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A to Z of Epilepsy - V

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Vaccination

Epilepsy itself is not a contra-indication for vaccinations. If you or your child regularly have seizures, or are taking any type(s) of anti-epileptic drug, you should normally still be able to receive any vaccinatons. A family history of epilepsy does not affect vaccination in any way. Very young children (under 12 months old) who have epilepsy may have their vaccination postponed while their condition is investigated and stabilised.

You should not receive a vaccine if you have had a confirmed clear allergic reaction to the same vaccine or another vaccine against the same disease.

A person with an allergy to eggs, can still receive influenza (flu) or yellow fever vaccines, even though these may contain egg proteins. This is usually done safely under expert supervision of a medical professional who can administer emergency treatment in case of a severe allergic reaction. If you have any concerns about vaccinations, discuss this with your epilepsy specialist nurse.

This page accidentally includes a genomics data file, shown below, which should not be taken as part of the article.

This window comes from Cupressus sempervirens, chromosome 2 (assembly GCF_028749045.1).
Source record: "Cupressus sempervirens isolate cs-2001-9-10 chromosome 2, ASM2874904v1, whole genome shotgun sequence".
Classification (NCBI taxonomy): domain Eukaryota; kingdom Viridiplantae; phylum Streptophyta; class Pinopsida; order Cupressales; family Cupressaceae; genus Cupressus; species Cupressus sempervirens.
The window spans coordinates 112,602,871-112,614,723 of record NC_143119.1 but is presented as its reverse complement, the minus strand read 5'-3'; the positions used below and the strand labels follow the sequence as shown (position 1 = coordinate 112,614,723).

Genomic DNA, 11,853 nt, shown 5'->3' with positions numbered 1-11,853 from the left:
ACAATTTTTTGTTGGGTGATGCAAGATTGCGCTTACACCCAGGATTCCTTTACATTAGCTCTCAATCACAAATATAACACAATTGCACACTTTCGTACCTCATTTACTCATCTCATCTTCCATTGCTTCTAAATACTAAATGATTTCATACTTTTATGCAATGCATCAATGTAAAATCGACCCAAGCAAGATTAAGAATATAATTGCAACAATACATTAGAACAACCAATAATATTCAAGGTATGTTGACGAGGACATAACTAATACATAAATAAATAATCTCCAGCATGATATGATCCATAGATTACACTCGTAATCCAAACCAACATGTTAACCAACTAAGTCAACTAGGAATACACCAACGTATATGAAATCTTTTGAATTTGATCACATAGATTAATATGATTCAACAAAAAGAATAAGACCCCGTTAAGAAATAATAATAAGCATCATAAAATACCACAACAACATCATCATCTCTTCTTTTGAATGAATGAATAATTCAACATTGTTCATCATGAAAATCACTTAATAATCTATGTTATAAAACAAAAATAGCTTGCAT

Vagus Nerve Stimulation

Vagus Nerve Stimulation (VNS) may be an option if your seizures are not controlled after having tried more than one AED.

A small device (similar to a pacemaker) is inserted in thechest and connected via a wire to the left vagus/vagal nerve in the neck. The device has a very low electrical pulse. It is programmed to stimulate this nerve to reduce seizures. A magnet can also be used to start the electrical pulse if you feel a seizure coming on. If you want to know more about this form of treatment for seizures, contact our helpline.  We also have some information for both adults and children, which we can send out.

Vigabatrin

Vigabatrin is a generic drug used to treat partial and secondary generalised seizures. A common brand name for this drug is Sabril.

All drugs can have possible side effects. drowsiness, headache, fatigue, weight gain, depression, agitation, confusion, visual disturbance.

With all anti-epileptic drugs (AEDs) it is important to make sure you get the same make each time. There can be small differences between different versions or makes of each drug. A different make can sometimes trigger a seizure for some people. If the packaging of your AEDs looks different speak to your pharmacist, epilepsy specialist nurse, GP or consultant about this. There is more information on AEDs in our Epilepsy and treatment guide.